Seasonal predictions initialised by assimilating sea surface temperature observations with the EnKF
Peer reviewed, Journal article
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- Geophysical Institute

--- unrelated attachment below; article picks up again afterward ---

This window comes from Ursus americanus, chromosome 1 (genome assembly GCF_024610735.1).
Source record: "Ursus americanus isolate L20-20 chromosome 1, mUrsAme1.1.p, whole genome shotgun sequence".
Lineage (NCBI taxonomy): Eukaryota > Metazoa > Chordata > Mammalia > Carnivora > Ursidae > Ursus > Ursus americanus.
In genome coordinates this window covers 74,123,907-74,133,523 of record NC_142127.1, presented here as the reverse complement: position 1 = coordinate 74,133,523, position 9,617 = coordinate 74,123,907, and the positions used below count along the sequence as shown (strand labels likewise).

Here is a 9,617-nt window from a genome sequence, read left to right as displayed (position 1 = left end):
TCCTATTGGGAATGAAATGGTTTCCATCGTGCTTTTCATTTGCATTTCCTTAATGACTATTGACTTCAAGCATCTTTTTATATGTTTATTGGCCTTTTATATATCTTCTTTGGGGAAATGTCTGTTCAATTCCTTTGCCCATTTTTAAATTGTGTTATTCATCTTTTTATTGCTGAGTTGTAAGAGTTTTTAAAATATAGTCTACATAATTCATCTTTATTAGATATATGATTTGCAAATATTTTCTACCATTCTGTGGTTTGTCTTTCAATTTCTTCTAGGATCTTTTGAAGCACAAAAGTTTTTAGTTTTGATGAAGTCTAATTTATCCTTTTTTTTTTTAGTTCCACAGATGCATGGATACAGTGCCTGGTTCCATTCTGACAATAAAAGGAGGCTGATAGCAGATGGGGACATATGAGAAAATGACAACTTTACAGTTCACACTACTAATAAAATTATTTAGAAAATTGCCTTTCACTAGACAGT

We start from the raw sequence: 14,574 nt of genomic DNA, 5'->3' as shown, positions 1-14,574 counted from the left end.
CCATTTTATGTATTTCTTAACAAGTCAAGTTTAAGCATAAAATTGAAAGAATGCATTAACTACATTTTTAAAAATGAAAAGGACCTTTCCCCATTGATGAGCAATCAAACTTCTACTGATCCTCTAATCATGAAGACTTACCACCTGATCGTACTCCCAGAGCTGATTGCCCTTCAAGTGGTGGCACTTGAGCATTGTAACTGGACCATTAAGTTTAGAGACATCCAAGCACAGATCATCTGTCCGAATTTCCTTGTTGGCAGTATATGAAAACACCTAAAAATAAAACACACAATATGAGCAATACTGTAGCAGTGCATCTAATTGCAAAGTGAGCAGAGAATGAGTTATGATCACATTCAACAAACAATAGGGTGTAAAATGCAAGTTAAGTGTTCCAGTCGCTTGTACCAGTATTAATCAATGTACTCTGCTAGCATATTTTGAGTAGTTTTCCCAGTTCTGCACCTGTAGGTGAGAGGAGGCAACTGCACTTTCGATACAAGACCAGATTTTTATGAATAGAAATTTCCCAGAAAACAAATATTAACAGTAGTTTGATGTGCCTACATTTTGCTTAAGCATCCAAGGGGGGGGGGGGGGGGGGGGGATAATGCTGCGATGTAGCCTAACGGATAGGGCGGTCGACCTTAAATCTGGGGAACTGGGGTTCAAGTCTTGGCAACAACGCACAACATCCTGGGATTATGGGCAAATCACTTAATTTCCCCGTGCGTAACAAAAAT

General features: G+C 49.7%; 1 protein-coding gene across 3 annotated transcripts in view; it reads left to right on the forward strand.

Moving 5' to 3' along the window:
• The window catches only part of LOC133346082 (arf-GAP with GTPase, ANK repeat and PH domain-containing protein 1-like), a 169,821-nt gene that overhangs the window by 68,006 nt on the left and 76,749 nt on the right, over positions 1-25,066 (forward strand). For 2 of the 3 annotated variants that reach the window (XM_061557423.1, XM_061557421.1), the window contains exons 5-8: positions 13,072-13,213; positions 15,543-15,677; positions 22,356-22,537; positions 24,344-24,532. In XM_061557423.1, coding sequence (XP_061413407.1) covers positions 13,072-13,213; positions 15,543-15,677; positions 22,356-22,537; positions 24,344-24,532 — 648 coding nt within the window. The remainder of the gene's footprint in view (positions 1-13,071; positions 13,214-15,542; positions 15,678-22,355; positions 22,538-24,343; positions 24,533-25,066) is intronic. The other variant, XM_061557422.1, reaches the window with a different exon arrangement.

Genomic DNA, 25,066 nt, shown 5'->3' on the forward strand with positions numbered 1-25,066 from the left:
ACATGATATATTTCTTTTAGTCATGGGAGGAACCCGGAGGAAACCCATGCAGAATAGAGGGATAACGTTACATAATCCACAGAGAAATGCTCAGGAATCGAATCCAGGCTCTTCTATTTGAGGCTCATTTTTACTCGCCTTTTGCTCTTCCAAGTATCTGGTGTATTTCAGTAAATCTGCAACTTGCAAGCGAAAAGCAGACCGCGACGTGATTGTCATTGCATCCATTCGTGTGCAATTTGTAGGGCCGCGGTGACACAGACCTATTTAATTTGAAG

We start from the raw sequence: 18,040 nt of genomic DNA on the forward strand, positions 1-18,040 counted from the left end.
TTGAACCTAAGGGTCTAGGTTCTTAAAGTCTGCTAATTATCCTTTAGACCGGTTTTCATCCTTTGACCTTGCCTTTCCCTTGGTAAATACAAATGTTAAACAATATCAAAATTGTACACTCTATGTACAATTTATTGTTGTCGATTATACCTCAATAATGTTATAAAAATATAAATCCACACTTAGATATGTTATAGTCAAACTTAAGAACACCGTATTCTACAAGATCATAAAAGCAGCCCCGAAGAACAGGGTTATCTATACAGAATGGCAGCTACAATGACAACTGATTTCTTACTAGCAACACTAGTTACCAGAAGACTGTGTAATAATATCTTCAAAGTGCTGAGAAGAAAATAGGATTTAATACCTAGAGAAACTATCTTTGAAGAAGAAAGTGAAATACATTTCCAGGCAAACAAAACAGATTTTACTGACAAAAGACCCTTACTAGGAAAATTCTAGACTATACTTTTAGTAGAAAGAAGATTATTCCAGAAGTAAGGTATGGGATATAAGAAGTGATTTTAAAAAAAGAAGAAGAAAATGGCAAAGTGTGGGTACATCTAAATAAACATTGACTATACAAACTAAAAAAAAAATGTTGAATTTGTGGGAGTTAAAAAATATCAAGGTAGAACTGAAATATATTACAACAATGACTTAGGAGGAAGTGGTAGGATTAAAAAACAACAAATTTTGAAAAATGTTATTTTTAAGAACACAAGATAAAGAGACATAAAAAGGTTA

This study demonstrates that assimilating SST with an advanced data assimilation method yields prediction skill level with the best state-of-the-art systems. We employ the Norwegian Climate Prediction Model (NorCPM)—a fully-coupled forecasting system—to assimilate SST observations with the ensemble Kalman filter. Predictions of NorCPM are compared to predictions from the North American Multimodel Ensemble (NMME) project. The global prediction skill of NorCPM at 6- and 12-month lead times is higher than the averaged skill of the NMME. A new metric is introduced for ranking model skill. According to the metric, NorCPM is one of the most skilful systems among the NMME in predicting SST in most regions. Confronting the skill to a large historical ensemble without assimilation, shows that the skill is largely derived from the initialisation rather than from the external forcing. NorCPM achieves good skill in predicting El Niño–Southern Oscillation (ENSO) up to 12 months ahead and achieves skill over land via teleconnections. However, NorCPM has a more pronounced reduction in skill in May than the NMME systems. An analysis of ENSO dynamics indicates that the skill reduction is mainly caused by model deficiencies in representing the thermocline feedback in February and March. We also show that NorCPM has skill in predicting sea ice extent at the Arctic entrance adjacent to the north Atlantic; this skill is highly related to the initialisation of upper ocean heat content.